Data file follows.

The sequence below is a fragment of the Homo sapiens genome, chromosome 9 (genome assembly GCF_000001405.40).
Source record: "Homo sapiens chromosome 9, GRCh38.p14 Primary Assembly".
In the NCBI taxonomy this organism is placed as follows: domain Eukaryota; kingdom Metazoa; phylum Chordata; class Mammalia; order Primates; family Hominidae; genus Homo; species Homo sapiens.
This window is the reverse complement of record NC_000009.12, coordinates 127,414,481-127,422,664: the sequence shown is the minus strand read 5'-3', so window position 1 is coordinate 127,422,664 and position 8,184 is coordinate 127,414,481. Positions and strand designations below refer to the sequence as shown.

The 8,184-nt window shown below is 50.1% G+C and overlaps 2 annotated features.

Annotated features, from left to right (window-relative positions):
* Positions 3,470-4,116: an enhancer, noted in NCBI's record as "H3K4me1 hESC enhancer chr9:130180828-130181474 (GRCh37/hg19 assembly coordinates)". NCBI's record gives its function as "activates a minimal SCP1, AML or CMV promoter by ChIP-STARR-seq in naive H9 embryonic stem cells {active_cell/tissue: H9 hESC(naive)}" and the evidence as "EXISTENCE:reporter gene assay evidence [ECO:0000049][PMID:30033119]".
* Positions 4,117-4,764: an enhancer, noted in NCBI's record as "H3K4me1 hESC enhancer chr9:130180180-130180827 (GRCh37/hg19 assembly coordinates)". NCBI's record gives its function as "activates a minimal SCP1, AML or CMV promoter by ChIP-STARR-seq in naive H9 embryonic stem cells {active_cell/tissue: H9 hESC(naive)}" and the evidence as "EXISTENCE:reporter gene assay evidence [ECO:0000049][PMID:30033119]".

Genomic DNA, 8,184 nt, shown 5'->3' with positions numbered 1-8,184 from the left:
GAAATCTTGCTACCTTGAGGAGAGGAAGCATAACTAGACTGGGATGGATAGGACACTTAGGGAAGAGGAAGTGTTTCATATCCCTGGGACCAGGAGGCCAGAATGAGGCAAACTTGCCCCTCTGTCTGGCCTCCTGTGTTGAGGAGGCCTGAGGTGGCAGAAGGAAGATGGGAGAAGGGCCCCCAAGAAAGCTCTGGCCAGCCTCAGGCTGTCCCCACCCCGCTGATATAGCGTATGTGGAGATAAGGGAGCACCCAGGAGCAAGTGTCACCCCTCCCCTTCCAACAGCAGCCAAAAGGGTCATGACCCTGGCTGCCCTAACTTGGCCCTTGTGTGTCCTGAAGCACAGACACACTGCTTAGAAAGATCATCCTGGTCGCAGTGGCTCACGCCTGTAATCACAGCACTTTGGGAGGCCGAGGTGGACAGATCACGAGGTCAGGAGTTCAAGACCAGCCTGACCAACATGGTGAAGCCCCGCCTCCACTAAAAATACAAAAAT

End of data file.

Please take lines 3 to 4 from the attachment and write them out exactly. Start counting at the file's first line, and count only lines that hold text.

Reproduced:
In the NCBI taxonomy this organism is placed as follows: domain Eukaryota; kingdom Metazoa; phylum Chordata; class Mammalia; order Primates; family Hominidae; genus Homo; species Homo sapiens.
This window is the reverse complement of record NC_000009.12, coordinates 127,414,481-127,422,664: the sequence shown is the minus strand read 5'-3', so window position 1 is coordinate 127,422,664 and position 8,184 is coordinate 127,414,481. Positions and strand designations below refer to the sequence as shown.